BOSTON (CBS) - A little more than two weeks ago, Dorchester native and social media influencer Tory Bullock took Facebook to raise awareness about a statue he has seen as offensive since he was a kid. It's known as the Emancipation Statue and it shows a towering President Lincoln standing over a kneeling former enslaved man. The man's wrists are shackled and he is wearing no shirt or shoes.
"My issue is not America and my issue is not freedom, it is the naked black man sitting in front that I have a problem with," he said.
Bullock started a petition to remove the statue that sits in Park Square about a block behind the public garden near the Park Plaza Hotel. It quickly racked up thousands of signatures and sparked a lot of conversation. "From, 'Oh my gosh you are speaking to me. My son sees this statue and he hates it,' all the way to the other side, 'What are you doing? You hate America. You hate Lincoln," Bullock explained.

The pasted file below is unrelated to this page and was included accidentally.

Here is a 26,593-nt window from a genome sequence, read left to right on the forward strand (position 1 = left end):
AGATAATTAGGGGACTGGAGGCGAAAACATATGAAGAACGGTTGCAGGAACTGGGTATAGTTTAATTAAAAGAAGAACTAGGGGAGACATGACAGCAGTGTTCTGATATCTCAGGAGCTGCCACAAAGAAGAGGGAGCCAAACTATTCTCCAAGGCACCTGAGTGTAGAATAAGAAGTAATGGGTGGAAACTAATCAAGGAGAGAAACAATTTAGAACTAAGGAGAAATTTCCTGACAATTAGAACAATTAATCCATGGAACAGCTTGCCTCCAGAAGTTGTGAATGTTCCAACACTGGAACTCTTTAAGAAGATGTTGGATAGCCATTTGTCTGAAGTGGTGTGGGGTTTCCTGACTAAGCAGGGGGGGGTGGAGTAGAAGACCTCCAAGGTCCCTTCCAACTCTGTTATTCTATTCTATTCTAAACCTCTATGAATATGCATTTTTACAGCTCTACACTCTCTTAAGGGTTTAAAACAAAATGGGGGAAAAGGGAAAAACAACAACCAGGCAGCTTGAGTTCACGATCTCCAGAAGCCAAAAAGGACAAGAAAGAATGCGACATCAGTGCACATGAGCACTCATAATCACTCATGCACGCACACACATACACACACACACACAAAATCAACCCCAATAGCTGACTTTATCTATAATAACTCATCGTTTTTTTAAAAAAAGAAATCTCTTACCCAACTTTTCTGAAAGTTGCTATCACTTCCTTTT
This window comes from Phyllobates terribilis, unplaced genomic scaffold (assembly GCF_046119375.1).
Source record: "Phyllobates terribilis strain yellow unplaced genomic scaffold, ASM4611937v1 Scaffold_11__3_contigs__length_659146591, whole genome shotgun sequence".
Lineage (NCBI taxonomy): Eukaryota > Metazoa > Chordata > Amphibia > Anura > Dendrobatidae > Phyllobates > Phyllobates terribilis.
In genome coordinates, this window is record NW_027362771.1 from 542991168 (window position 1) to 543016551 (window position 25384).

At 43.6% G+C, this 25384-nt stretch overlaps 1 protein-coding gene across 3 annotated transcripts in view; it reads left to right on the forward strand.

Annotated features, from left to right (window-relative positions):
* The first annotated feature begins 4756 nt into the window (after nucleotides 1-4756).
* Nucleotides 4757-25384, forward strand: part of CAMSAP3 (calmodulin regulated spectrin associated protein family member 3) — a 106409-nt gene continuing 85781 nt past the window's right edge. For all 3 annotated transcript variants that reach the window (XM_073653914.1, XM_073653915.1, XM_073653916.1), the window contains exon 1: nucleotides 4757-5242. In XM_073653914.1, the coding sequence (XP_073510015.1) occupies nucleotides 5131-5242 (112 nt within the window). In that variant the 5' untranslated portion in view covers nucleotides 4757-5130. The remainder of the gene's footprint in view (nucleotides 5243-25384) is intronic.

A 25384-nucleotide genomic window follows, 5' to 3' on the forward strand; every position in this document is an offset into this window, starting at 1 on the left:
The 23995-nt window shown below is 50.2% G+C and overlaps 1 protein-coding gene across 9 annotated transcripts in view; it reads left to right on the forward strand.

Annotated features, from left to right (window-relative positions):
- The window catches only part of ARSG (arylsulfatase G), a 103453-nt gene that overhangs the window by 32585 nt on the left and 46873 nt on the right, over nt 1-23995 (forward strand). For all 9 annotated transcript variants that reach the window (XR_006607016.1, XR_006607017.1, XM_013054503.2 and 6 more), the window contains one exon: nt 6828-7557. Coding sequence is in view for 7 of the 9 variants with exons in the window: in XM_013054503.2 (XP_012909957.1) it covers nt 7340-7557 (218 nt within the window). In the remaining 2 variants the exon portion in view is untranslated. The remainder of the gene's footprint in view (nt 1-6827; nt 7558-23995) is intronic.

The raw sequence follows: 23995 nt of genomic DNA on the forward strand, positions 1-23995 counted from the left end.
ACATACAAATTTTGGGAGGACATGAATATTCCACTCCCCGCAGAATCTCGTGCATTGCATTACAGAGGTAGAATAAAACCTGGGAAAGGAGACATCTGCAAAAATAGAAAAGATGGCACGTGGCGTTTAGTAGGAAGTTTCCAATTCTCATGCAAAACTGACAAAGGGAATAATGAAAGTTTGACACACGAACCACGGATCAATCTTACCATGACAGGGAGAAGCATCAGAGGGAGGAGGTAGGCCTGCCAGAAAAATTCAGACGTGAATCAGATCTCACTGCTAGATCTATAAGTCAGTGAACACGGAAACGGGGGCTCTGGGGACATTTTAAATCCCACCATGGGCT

Bullock listened to both sides and so did the Boston Art Commission which ultimately voted unanimously to remove the statue. "I'm not just happy that it's coming down, I'm happy with the way it's coming down," he said. "It wasn't just a group of protestors and people saying, 'Hey take this down,' and a battle ensuing. It was a process." Bullock said describing the emails, phone calls and social media comments that fueled the movement.
The Boston Art Commission also held an online forum to hear both sides. "I think all of us felt that this was a great opportunity, especially in light of Tory Bullock's petition to open up the dialogue to the citizens of Boston," explained commission member Ekua Holmes.
The Commission is now weighing ideas on how to move the statue into a setting with a more historical context. But Holmes believes this open conversation could be applied to other public works of art that have been criticized. But for now, she says, the members will be working hard on this project. "It's a great move for Boston," she said.
For Bullock, who loves his city but also has his share of criticisms, this is a big deal. "For Boston to be the first city to come up with the process on how to deal with these controversial statues, while the rest of the nation is just arguing with each other…I'm feeling very proud of Boston right now," he said.
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